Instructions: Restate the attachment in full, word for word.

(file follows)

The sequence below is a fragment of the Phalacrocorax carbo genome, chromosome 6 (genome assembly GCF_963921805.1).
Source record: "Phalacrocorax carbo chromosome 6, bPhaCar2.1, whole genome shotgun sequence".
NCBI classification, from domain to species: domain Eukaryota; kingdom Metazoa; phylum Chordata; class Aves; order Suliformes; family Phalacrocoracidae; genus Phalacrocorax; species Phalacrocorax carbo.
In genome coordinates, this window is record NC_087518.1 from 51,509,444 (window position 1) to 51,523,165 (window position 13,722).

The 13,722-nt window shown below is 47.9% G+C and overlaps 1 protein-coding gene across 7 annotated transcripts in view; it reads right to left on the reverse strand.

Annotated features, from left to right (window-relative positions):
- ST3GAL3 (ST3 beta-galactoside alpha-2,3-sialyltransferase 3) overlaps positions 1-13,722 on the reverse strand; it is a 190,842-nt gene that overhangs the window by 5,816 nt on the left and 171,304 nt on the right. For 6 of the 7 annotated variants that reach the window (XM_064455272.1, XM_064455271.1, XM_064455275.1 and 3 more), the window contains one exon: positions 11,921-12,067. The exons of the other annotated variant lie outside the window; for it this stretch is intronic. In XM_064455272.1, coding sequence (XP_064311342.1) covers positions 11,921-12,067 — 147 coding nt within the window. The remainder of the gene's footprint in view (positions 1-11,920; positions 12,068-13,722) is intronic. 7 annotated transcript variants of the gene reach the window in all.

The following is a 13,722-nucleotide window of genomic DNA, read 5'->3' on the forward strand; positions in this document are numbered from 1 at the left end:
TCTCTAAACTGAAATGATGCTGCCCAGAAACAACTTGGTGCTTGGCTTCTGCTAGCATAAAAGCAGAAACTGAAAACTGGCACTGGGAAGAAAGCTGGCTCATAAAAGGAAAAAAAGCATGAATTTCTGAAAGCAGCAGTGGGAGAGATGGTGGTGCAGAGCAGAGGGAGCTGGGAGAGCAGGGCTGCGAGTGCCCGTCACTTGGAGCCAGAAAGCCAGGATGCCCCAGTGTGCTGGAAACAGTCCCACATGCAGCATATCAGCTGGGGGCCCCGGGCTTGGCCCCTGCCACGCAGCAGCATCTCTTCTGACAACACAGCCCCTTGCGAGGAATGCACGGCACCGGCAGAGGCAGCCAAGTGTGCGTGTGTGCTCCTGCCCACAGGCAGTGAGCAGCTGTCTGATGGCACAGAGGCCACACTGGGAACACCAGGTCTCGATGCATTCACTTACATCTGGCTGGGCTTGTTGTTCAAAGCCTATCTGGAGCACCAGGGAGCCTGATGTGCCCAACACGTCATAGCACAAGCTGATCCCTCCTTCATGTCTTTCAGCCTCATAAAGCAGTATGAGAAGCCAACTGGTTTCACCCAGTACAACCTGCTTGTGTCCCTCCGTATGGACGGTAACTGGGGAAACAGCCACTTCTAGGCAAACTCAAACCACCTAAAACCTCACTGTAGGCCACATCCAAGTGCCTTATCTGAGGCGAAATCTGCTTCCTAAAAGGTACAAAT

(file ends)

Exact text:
The sequence below is a fragment of the Phalacrocorax carbo genome, chromosome 6 (genome assembly GCF_963921805.1).
Source record: "Phalacrocorax carbo chromosome 6, bPhaCar2.1, whole genome shotgun sequence".
NCBI classification, from domain to species: domain Eukaryota; kingdom Metazoa; phylum Chordata; class Aves; order Suliformes; family Phalacrocoracidae; genus Phalacrocorax; species Phalacrocorax carbo.
In genome coordinates, this window is record NC_087518.1 from 51,509,444 (window position 1) to 51,523,165 (window position 13,722).

The 13,722-nt window shown below is 47.9% G+C and overlaps 1 protein-coding gene across 7 annotated transcripts in view; it reads right to left on the reverse strand.

Annotated features, from left to right (window-relative positions):
- ST3GAL3 (ST3 beta-galactoside alpha-2,3-sialyltransferase 3) overlaps positions 1-13,722 on the reverse strand; it is a 190,842-nt gene that overhangs the window by 5,816 nt on the left and 171,304 nt on the right. For 6 of the 7 annotated variants that reach the window (XM_064455272.1, XM_064455271.1, XM_064455275.1 and 3 more), the window contains one exon: positions 11,921-12,067. The exons of the other annotated variant lie outside the window; for it this stretch is intronic. In XM_064455272.1, coding sequence (XP_064311342.1) covers positions 11,921-12,067 — 147 coding nt within the window. The remainder of the gene's footprint in view (positions 1-11,920; positions 12,068-13,722) is intronic. 7 annotated transcript variants of the gene reach the window in all.

The following is a 13,722-nucleotide window of genomic DNA, read 5'->3' on the forward strand; positions in this document are numbered from 1 at the left end:
TCTCTAAACTGAAATGATGCTGCCCAGAAACAACTTGGTGCTTGGCTTCTGCTAGCATAAAAGCAGAAACTGAAAACTGGCACTGGGAAGAAAGCTGGCTCATAAAAGGAAAAAAAGCATGAATTTCTGAAAGCAGCAGTGGGAGAGATGGTGGTGCAGAGCAGAGGGAGCTGGGAGAGCAGGGCTGCGAGTGCCCGTCACTTGGAGCCAGAAAGCCAGGATGCCCCAGTGTGCTGGAAACAGTCCCACATGCAGCATATCAGCTGGGGGCCCCGGGCTTGGCCCCTGCCACGCAGCAGCATCTCTTCTGACAACACAGCCCCTTGCGAGGAATGCACGGCACCGGCAGAGGCAGCCAAGTGTGCGTGTGTGCTCCTGCCCACAGGCAGTGAGCAGCTGTCTGATGGCACAGAGGCCACACTGGGAACACCAGGTCTCGATGCATTCACTTACATCTGGCTGGGCTTGTTGTTCAAAGCCTATCTGGAGCACCAGGGAGCCTGATGTGCCCAACACGTCATAGCACAAGCTGATCCCTCCTTCATGTCTTTCAGCCTCATAAAGCAGTATGAGAAGCCAACTGGTTTCACCCAGTACAACCTGCTTGTGTCCCTCCGTATGGACGGTAACTGGGGAAACAGCCACTTCTAGGCAAACTCAAACCACCTAAAACCTCACTGTAGGCCACATCCAAGTGCCTTATCTGAGGCGAAATCTGCTTCCTAAAAGGTACAAAT